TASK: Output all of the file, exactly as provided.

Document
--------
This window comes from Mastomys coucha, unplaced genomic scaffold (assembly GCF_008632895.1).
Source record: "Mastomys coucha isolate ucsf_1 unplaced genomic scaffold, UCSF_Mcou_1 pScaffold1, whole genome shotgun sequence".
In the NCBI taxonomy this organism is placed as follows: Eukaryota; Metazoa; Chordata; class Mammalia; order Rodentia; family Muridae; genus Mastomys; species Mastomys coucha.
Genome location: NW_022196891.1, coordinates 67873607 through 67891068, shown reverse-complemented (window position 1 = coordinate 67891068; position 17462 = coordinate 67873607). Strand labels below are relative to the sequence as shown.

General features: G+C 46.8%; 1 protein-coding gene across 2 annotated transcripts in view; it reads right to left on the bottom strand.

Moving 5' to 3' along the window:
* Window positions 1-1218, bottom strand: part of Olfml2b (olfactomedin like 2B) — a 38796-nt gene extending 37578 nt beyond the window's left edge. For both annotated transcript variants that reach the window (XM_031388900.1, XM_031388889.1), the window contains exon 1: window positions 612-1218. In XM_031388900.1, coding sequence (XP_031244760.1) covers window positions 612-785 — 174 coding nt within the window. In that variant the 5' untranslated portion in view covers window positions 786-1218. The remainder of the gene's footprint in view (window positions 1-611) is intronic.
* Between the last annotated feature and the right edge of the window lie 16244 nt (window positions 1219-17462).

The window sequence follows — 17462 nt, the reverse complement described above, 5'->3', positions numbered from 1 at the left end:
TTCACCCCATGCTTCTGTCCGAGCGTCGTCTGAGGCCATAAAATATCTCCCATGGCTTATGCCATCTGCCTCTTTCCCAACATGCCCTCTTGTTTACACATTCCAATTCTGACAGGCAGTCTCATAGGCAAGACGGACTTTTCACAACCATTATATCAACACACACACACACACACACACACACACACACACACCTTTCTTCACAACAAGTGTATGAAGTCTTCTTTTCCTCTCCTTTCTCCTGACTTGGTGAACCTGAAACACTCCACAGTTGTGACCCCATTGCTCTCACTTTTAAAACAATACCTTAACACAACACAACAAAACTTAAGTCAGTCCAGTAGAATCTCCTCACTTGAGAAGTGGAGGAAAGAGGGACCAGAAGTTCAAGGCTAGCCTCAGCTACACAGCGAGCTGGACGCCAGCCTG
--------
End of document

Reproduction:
This window comes from Mastomys coucha, unplaced genomic scaffold (assembly GCF_008632895.1).
Source record: "Mastomys coucha isolate ucsf_1 unplaced genomic scaffold, UCSF_Mcou_1 pScaffold1, whole genome shotgun sequence".
In the NCBI taxonomy this organism is placed as follows: Eukaryota; Metazoa; Chordata; class Mammalia; order Rodentia; family Muridae; genus Mastomys; species Mastomys coucha.
Genome location: NW_022196891.1, coordinates 67873607 through 67891068, shown reverse-complemented (window position 1 = coordinate 67891068; position 17462 = coordinate 67873607). Strand labels below are relative to the sequence as shown.

General features: G+C 46.8%; 1 protein-coding gene across 2 annotated transcripts in view; it reads right to left on the bottom strand.

Moving 5' to 3' along the window:
* Window positions 1-1218, bottom strand: part of Olfml2b (olfactomedin like 2B) — a 38796-nt gene extending 37578 nt beyond the window's left edge. For both annotated transcript variants that reach the window (XM_031388900.1, XM_031388889.1), the window contains exon 1: window positions 612-1218. In XM_031388900.1, coding sequence (XP_031244760.1) covers window positions 612-785 — 174 coding nt within the window. In that variant the 5' untranslated portion in view covers window positions 786-1218. The remainder of the gene's footprint in view (window positions 1-611) is intronic.
* Between the last annotated feature and the right edge of the window lie 16244 nt (window positions 1219-17462).

The window sequence follows — 17462 nt, the reverse complement described above, 5'->3', positions numbered from 1 at the left end:
TTCACCCCATGCTTCTGTCCGAGCGTCGTCTGAGGCCATAAAATATCTCCCATGGCTTATGCCATCTGCCTCTTTCCCAACATGCCCTCTTGTTTACACATTCCAATTCTGACAGGCAGTCTCATAGGCAAGACGGACTTTTCACAACCATTATATCAACACACACACACACACACACACACACACACACACACCTTTCTTCACAACAAGTGTATGAAGTCTTCTTTTCCTCTCCTTTCTCCTGACTTGGTGAACCTGAAACACTCCACAGTTGTGACCCCATTGCTCTCACTTTTAAAACAATACCTTAACACAACACAACAAAACTTAAGTCAGTCCAGTAGAATCTCCTCACTTGAGAAGTGGAGGAAAGAGGGACCAGAAGTTCAAGGCTAGCCTCAGCTACACAGCGAGCTGGACGCCAGCCTG